National Weather Service Severe Weather Products
and What They Mean
The National Weather Service (NWS) uses specific terminology to relay the weather threat to the public in the fastest way possible. In the spring and summer, there are a variety of watches, warnings, and statements you need to understand in order to be prepared. Keep these in mind as we approach the 2010 Severe Weather Season:
TORNADO WATCH - Means that conditions are favorable for tornadoes to develop. It is normally issued for 4 to 6 hours, and can include many counties. If you are in or near the Tornado Watch area, stay informed with NOAA Weather Radio, commercial radio, or television.
TORNADO WARNING - Means that a tornado has been sighted, or a developing tornado is reported by trained spotters or indicated on Doppler radar. A warning is typically issued for a small area for less than 45 minutes. If a Tornado Warning is issued for your area, take cover immediately!
SEVERE THUNDERSTORM WATCH - Means that conditions are favorable for thunderstorms to produce large hail or damaging winds. These watches are normally issued for 4 to 6 hours at a time, and for a large number of counties. Once again, if you are in or near the Severe Thunderstorm Watch area, stay informed with NOAA All-Hazards Weather Radio, commercial radio, or television.
SEVERE THUNDERSTORM WARNING - Means that a severe thunderstorm has been detected by Doppler radar, or by a trained spotter. The NWS in Pleasant Hill will issue a Severe Thunderstorm Warning for storms capable of producing wind gusts 58 mph or stronger, or hail 1 inch in diameter or larger. Take cover quickly if a severe thunderstorm approaches you, or if one is reported in your area.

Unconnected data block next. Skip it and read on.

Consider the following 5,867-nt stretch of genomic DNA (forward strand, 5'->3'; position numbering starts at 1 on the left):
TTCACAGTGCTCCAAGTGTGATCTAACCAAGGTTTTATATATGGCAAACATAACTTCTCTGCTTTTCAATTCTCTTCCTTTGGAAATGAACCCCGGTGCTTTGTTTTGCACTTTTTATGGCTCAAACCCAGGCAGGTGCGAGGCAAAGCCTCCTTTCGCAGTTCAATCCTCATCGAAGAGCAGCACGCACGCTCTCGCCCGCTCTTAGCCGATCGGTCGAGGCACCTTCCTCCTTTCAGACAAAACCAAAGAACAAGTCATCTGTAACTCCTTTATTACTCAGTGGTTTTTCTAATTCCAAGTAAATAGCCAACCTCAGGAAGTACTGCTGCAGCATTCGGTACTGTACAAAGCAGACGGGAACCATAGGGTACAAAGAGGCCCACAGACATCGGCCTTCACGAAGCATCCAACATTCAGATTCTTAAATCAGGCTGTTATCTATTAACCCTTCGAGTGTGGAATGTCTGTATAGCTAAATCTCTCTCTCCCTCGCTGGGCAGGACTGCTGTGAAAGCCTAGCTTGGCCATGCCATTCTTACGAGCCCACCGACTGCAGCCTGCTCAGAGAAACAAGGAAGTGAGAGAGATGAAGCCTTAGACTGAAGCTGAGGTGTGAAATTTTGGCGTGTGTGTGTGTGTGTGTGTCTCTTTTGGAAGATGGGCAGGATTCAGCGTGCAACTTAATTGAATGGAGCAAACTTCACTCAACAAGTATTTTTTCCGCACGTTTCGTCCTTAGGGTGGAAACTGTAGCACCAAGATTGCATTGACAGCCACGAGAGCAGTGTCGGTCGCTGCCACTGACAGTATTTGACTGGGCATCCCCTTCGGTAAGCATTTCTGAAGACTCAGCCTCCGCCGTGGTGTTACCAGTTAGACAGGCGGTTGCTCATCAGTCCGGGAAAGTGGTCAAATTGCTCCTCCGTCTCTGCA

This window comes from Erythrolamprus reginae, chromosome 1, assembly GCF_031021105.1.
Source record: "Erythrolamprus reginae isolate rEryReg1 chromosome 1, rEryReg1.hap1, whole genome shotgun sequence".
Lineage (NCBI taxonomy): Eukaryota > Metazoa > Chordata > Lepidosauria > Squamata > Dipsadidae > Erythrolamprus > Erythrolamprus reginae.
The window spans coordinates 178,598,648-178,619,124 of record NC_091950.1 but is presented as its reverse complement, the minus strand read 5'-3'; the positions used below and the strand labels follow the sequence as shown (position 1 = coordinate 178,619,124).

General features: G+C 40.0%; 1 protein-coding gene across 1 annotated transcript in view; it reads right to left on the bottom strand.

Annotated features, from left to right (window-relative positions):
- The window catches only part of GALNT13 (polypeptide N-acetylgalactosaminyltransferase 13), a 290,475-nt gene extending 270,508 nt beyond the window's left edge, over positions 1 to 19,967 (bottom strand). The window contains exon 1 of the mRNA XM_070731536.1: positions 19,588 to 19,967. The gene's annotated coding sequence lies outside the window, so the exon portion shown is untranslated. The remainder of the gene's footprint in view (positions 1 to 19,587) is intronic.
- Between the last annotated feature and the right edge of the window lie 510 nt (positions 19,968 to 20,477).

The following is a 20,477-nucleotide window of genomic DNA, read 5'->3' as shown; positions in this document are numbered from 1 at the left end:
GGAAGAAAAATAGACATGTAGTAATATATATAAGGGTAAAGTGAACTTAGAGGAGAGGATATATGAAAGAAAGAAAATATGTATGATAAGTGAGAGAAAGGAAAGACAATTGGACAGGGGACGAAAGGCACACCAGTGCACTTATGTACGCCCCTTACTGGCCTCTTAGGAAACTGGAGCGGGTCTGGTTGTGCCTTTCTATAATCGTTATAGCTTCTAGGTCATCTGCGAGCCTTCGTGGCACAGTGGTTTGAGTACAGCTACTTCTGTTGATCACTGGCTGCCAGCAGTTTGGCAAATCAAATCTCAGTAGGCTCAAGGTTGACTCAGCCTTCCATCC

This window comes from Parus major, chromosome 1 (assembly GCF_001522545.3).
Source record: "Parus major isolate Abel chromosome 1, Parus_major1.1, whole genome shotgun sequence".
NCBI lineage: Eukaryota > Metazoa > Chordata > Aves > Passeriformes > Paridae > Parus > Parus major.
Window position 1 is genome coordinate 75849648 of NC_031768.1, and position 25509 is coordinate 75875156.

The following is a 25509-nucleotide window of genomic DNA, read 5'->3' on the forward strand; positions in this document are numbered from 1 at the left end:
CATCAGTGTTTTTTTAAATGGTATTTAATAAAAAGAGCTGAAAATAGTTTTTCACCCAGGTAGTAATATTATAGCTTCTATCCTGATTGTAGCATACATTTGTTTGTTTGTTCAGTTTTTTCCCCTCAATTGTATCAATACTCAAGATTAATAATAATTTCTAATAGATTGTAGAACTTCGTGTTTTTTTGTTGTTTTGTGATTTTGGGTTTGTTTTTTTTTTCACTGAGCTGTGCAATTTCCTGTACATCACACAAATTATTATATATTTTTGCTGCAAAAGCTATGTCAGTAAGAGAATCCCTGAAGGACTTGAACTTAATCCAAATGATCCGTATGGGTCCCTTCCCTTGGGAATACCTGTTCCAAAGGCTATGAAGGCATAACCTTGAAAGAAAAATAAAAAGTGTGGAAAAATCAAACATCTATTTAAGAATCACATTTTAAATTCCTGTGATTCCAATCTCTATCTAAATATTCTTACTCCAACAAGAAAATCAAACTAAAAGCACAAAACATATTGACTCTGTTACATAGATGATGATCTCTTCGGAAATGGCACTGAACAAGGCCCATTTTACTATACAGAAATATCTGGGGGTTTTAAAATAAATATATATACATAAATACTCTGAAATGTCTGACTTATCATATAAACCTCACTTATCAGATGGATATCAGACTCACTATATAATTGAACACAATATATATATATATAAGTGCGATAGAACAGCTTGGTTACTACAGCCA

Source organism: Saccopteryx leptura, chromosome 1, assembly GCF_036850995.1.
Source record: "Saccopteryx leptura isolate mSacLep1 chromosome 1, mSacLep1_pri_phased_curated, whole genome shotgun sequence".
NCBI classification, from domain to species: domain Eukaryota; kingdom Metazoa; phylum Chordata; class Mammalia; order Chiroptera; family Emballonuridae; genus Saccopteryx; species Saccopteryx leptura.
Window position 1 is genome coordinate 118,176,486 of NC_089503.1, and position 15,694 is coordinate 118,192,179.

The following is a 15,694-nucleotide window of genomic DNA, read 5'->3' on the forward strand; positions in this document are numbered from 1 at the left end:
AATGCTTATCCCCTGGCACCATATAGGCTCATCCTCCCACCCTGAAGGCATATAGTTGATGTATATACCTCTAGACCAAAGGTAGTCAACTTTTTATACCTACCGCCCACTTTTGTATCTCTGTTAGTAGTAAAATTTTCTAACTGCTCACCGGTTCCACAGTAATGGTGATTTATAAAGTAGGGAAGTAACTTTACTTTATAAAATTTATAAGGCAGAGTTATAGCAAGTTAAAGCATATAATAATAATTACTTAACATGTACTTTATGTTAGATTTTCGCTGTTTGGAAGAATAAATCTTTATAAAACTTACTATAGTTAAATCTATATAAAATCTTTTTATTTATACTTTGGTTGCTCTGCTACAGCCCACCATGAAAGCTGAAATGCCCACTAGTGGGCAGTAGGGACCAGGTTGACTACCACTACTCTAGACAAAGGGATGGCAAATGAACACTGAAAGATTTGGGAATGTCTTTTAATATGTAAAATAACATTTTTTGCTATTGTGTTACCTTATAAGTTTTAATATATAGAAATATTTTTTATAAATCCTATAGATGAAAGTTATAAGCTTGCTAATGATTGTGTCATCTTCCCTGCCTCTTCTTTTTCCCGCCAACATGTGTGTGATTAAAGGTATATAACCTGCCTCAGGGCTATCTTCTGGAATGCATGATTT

SEVERE WEATHER STATEMENT - The Severe Weather Statement is a follow-up to Tornado and Severe Thunderstorm Warnings. These statements inform you of the current status of a tornado or severe thunderstorm. In addition, it gives the history of a storm, where it is moving, and who it will affect. This NWS product is also used to cancel or expire all or part of a warning.
SIGNIFICANT WEATHER ADVISORY - A Special Weather Statement called a “Significant Weather Alert” will be issued to either address storms that are either just below severe criteria, for storms that are expected to produce penny or nickel size hail, or to give a heads-up for storms that *are* severe and are moving towards your area. The Significant Weather Alert contains important information for storms just below warning criteria!
FLOOD WATCH - This is issued when heavy rain may develop and result in flooding or flash flooding in or near the watch area. A Flood Watch will also be issued if ground, river/stream conditions, or radar surveillance indicate flash flooding is possible, but not imminent within a designated area.
FLASH FLOOD WARNING - Means flash flooding has developed or is imminent in the area. A Flash Flood warning is typically issued for a period of 6 to 12 hours. When a Flash Flood Warning is issued, move to higher ground immediately!
FLOOD WARNING - A Flood Warning is issued whenever flooding is expected along a gauged river or stream. The warning will be issued for that point specific to the gauge site. Flood Warnings are also issued for counties (or parts of counties) whenever prolonged or slow-response flooding is expected to occur. A Flood Warning may be issued upon the expiration of a Flash Flood Warning, and its duration may last up to a day.
HAZARDOUS WEATHER OUTLOOK - This product issued by the NWS discusses the significant weather threats of the day, and also out through the next seven days. It describes potential weather hazards for an area, and is especially reated for trained spotters and Emergency Managers. The Hazardous Weather Outlook will detail the type of severe weather expected (if any), timing, and expected location of the severe weather. This product should be used daily as a briefing tool for severe weather potential.
Kansas and Missouri Severe Weather Awareness Week
March 4-8, 2013